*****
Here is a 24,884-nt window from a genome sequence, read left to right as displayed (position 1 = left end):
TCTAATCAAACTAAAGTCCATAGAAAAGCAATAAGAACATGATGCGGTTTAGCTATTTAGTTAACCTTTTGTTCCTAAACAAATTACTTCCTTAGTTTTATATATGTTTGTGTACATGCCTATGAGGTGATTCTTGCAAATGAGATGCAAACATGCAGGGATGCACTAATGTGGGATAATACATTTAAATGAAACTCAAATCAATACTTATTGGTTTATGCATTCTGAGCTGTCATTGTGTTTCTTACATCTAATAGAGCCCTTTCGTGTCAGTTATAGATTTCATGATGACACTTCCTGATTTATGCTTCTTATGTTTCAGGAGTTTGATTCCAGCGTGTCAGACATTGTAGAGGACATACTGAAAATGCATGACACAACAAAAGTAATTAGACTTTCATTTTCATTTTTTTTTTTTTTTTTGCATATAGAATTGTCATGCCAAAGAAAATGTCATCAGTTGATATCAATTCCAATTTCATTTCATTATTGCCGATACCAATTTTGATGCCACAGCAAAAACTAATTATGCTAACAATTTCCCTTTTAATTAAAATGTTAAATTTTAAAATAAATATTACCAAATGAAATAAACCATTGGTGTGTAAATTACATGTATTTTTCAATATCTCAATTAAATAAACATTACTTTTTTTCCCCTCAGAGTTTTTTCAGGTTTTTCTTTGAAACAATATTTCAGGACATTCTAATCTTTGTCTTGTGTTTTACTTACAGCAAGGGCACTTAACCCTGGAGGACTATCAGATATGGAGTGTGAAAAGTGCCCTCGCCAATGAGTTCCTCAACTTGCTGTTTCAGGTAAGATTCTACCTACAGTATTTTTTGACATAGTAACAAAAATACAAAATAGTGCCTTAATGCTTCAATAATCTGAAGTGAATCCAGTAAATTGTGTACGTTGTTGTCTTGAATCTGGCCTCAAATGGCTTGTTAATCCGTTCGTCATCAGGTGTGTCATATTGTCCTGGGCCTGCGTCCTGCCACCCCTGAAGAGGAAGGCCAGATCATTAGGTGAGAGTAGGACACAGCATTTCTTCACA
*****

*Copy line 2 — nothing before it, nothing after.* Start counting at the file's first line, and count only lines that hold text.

TCTAATCAAACTAAAGTCCATAGAAAAGCAATAAGAACATGATGCGGTTTAGCTATTTAGTTAACCTTTTGTTCCTAAACAAATTACTTCCTTAGTTTTATATATGTTTGTGTACATGCCTATGAGGTGATTCTTGCAAATGAGATGCAAACATGCAGGGATGCACTAATGTGGGATAATACATTTAAATGAAACTCAAATCAATACTTATTGGTTTATGCATTCTGAGCTGTCATTGTGTTTCTTACATCTAATAGAGCCCTTTCGTGTCAGTTATAGATTTCATGATGACACTTCCTGATTTATGCTTCTTATGTTTCAGGAGTTTGATTCCAGCGTGTCAGACATTGTAGAGGACATACTGAAAATGCATGACACAACAAAAGTAATTAGACTTTCATTTTCATTTTTTTTTTTTTTTTTGCATATAGAATTGTCATGCCAAAGAAAATGTCATCAGTTGATATCAATTCCAATTTCATTTCATTATTGCCGATACCAATTTTGATGCCACAGCAAAAACTAATTATGCTAACAATTTCCCTTTTAATTAAAATGTTAAATTTTAAAATAAATATTACCAAATGAAATAAACCATTGGTGTGTAAATTACATGTATTTTTCAATATCTCAATTAAATAAACATTACTTTTTTTCCCCTCAGAGTTTTTTCAGGTTTTTCTTTGAAACAATATTTCAGGACATTCTAATCTTTGTCTTGTGTTTTACTTACAGCAAGGGCACTTAACCCTGGAGGACTATCAGATATGGAGTGTGAAAAGTGCCCTCGCCAATGAGTTCCTCAACTTGCTGTTTCAGGTAAGATTCTACCTACAGTATTTTTTGACATAGTAACAAAAATACAAAATAGTGCCTTAATGCTTCAATAATCTGAAGTGAATCCAGTAAATTGTGTACGTTGTTGTCTTGAATCTGGCCTCAAATGGCTTGTTAATCCGTTCGTCATCAGGTGTGTCATATTGTCCTGGGCCTGCGTCCTGCCACCCCTGAAGAGGAAGGCCAGATCATTAGGTGAGAGTAGGACACAGCATTTCTTCACA